Tuesday, September 27, 2011
never had art before
For the third time in my teaching life I have class after class of students who have never had art before. Mostly 6th graders, but also some 7th graders, who did not take art last year. I have nice, enthusiastic kids who are happy to try new things but each day I am reminded again that we are starting from scratch. Our biggest issues has been learning how to use paint. Upon giving my classes watercolor sets and paintbrushes for the first time I realized we needed a serious crash course in painting. I had to walk around and gently show about half the kids how to hold the brush like a pencil not like a javelin. Then we spent time with skills I try to teach to my kindergarten students. How to correctly rinse a brush, how to mix watercolor paint to the correct thickness, how to have our brush sweep across the page without smashing the bristles. I have little songs and saying to teach these things to kinder and first and I'm having to think fast on how to change my explanations to sound more "adult" but still get the same message across.
I guess I wasn't too surprised when I brought out the tempera paint for my color wheel star and the kids flipped out. Some kids lost control completely and I had to pull hands out of water bowls and lecture on why we do not paint on our own skin! I quickly removed their projects from them and backed the lesson train up. I took 15min to demo on how to correctly use tempera (we don't add water to it!), how to rinse, and dry our brush between colors, how to put a dime to nickle sized amount of paint into our paint try. How to mix our colors on wax paper without ruining all of our paint. THEN I put some large chart paper on each table and told them to just paint. You would think I gave those kids each a puppy, unlimited accesses to a candy store and permission to stay up all night long. They were so happy to just mix random colors and paint blobby blobs....kind of like 1st graders. When the splatter painting started I called it quits and taught them how I want everything cleaned. EVERYTHING. Nice thing about teaching kids who have never had art is you get to teach them what clean looks like. With four sinks in my new room each student has to wash all of their own painting supplies and wipe down their table. I no longer have to do the clean up for them.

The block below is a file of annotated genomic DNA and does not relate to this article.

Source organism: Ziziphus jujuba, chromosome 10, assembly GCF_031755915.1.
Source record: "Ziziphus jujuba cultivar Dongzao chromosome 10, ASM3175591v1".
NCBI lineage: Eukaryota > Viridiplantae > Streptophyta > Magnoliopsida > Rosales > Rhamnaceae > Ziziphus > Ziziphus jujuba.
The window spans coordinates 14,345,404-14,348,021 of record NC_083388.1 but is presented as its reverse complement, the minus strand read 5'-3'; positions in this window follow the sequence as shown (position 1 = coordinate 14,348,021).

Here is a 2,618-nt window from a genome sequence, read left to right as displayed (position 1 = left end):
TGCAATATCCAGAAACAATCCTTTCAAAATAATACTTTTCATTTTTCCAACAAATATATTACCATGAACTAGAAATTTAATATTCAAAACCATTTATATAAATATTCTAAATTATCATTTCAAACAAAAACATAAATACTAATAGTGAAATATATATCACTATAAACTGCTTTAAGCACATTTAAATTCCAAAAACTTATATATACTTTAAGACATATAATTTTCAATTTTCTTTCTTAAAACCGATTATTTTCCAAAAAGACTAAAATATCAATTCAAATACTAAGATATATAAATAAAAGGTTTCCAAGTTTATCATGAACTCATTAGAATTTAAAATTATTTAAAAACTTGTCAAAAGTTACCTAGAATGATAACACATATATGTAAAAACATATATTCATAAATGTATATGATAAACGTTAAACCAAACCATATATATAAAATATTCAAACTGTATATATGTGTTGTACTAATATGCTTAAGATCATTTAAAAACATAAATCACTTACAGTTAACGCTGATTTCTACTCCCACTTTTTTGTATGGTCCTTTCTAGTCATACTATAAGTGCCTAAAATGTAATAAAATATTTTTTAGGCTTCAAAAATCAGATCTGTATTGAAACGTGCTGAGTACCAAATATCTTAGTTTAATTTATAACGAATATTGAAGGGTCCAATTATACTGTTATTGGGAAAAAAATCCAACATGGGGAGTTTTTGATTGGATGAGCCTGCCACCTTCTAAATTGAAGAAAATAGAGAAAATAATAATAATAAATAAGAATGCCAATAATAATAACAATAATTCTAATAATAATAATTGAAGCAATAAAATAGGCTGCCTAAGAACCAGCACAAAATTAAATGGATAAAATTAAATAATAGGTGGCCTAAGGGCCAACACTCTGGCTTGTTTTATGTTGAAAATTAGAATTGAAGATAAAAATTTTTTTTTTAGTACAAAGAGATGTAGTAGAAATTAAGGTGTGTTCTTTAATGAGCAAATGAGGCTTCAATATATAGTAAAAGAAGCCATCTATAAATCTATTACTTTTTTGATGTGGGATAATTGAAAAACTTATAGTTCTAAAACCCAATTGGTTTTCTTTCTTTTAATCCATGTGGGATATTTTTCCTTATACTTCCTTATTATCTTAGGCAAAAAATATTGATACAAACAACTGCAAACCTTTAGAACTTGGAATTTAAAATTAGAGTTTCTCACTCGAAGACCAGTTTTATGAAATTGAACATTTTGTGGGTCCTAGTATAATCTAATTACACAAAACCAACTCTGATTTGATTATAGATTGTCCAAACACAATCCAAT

The next day I had groups of three mix colors to make a large group color wheel. So interesting to listen to them try to figure out how to mix secondary and intermediate colors. They had great debates over what is orange and what is orange red. We decided a true orange is the color of a perfect pumpkin, a great green is the color of Kermit the frog and that a good purple is hard to make! Then I told them they needed to figure out how to make brown. You could see their brains working. I told them it was like a science experiment. They needed to hypothesize, test and then report back their findings. In situations like this I much rather the kids discover how to make the colors then have me tell them.
After three straight days of practicing with paint enough of the kids had gotten over the initial novelty and were ready to start working on their color star lesson. I constantly have to remind them to slow down...it is not a race, to mix on the wax paper, to change their water and to try to paint in the lines...nag nag nag. But we have already come so far from a week ago and there were no tears and I have great hope that if I can get the kids trained that we can do amazing things in the future. Even at middle school level sometimes its is a process first and then a product.